Don’t call it a comeback, it’s been here for years: The Valley Advocate returns to weekly schedule

  • Copies of the Valley Advocate, including the first issue, "Vol. I / No.1 / Through September 19, 1973". —STAFF PHOTO/KEVIN GUTTING

  • The Valley Advocate first issue, "Vol. I / No.1 / Through September 19, 1973". —STAFF PHOTO/KEVIN GUTTING

  • Copies of the Valley Advocate. —STAFF PHOTO/KEVIN GUTTING

  • Copies of the Valley Advocate. —STAFF PHOTO/KEVIN GUTTING

  • Copies of the Valley Advocate, including the first issue, "Vol. I / No.1 / Through September 19, 1973". —STAFF PHOTO/KEVIN GUTTING

  • Copies of the Valley Advocate. STAFF PHOTO/KEVIN GUTTING

  • Copies of the Valley Advocate, including the first issue, "Vol. I / No.1 / Through September 19, 1973". —STAFF PHOTO/KEVIN GUTTING

Staff Writer
Published: 1/31/2019 6:04:15 PM

NORTHAMPTON — The Valley Advocate will once again publish on a weekly schedule starting March 7, after nearly a year as a biweekly.

And along with the return of its weekly printing schedule comes the return of its previous editor, Dave Eisenstadter, who will step back into the role of editor-in-chief on Feb. 11. He will also be the editor of Preview magazine, a monthly arts and entertainment magazine, which will return on March 28.

“This is the opposite of the story you normally hear about these types of publications,” Eisenstadter said. “Pretty much across the country, you hear about not only alt-weeklies folding, but daily papers, too. This is such an exciting moment for this company and community.”

The Advocate was founded in 1973, the year that the Supreme Court ruled on Roe v. Wade and the U.S. Senate was investigating the Watergate scandal. In the weekly’s debut issue, published on Sept. 19, its mission statement read: “The Valley Advocate was called into existence by the need for an alternative to standard journalistic fare in Western Massachusetts … The Advocate seeks to provide sympathetic coverage, not lip-service, for those whose lack of establishment status denies them full access to the public arena of ideas.”

The Tribune Company purchased the Advocate in 1999, and then sold it in December 2007 to Newspapers of New England, owner of the Daily Hampshire Gazette, the Greenfield Recorder and several other regional publications.

Eisenstadter joined the Gazette as a reporter in 2014, covering higher education, Amherst public schools and the town of Hadley.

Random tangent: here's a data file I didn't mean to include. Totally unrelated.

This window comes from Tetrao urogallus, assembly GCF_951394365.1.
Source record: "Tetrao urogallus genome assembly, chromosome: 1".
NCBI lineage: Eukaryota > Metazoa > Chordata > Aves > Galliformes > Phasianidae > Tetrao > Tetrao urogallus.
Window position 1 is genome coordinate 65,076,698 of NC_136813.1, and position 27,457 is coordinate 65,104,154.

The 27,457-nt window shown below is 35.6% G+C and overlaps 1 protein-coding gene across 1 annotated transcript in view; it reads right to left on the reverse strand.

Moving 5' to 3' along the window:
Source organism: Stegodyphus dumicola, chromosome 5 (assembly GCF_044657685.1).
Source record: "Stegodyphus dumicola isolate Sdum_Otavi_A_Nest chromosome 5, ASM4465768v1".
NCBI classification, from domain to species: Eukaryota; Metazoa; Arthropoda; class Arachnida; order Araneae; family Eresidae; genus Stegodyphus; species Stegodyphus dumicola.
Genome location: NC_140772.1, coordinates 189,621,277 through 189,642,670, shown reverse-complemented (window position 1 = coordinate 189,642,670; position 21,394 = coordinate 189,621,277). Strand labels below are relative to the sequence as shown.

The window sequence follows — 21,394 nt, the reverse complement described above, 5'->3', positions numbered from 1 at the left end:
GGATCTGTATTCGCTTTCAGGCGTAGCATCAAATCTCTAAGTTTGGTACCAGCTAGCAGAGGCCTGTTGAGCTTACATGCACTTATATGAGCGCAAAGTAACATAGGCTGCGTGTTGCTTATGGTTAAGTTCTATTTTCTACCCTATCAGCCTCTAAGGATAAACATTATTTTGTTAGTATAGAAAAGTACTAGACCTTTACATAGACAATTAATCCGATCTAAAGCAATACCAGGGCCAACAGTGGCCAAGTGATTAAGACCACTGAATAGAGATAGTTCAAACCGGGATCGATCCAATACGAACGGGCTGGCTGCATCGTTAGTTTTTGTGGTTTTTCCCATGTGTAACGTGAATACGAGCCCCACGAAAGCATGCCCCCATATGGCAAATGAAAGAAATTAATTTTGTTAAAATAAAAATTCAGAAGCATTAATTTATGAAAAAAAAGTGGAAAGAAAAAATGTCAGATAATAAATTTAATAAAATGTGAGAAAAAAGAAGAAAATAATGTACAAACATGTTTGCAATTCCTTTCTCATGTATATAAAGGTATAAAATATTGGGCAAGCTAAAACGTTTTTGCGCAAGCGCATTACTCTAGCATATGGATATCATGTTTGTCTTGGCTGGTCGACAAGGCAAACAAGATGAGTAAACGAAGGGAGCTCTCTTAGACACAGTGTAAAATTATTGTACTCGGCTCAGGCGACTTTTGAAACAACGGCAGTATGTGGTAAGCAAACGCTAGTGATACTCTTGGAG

He joined the Advocate as a managing editor in April of 2017, soon stepping into the role of editor-in-chief, and working on stories about issues such as gun violence, sexual assault, and drug addiction.

In August of 2018, managers reorganized the structure of the Valley Advocate, bringing it under the umbrella of the features department of the Gazette, amid other changes. In the process, Eisenstadter became a swing editor at the Gazette and a member of the newspaper’s union organizing committee that led to the formation of the Pioneer Valley NewsGuild.

Chris Goudreau, who writes about arts and entertainment for the Gazette and the Advocate, has been named associate editor of the Advocate.

As alternative weeklies such as the Boston Phoenix and The Village Voice in New York have ceased publication in recent years, the return of the Advocate as a weekly makes for an “exciting and unusual story,” Eisenstadter said.

So why now?

“There is a passionate readership out there,” said Michael Moses, vice president of sales and marketing for Newspapers of New England, Massachusetts, who was hired in November of last year. He said he envisions the Advocate as a weekly go-to guide for all things arts and entertainment.

In addition to its events calendar and regular columnists, the Advocate is known for shedding light on stories that might otherwise go untold.

“We should be able to present thought-provoking points of view that, at some level, challenge institutions or the mainstream, and provide an opportunity to get folks talking about things that affect our communities,” Moses said.

Ultimately, Moses said he sees the team at the Advocate as having an “open canvas” with their approach to different stories and storytelling styles.

“My idea is that, when you are picking up the Advocate, you want something that is fun to read cover to cover,” Eisenstadter said.

Returning to publishing weekly gives the team more of an opportunity to “have their finger on the pulse” of the community, Eisenstadter said, adding that their website is their daily outlet.

In addition to producing Advocate Sessions, the team plans to produce podcasts, newsletters and videos.

And the popular “Best of the Valley Readers’ Poll” will continue to highlight local businesses, from art museums to pizza places, during its annual contest.

Luis Fieldman can be reached at lfieldman@gazettenet.com




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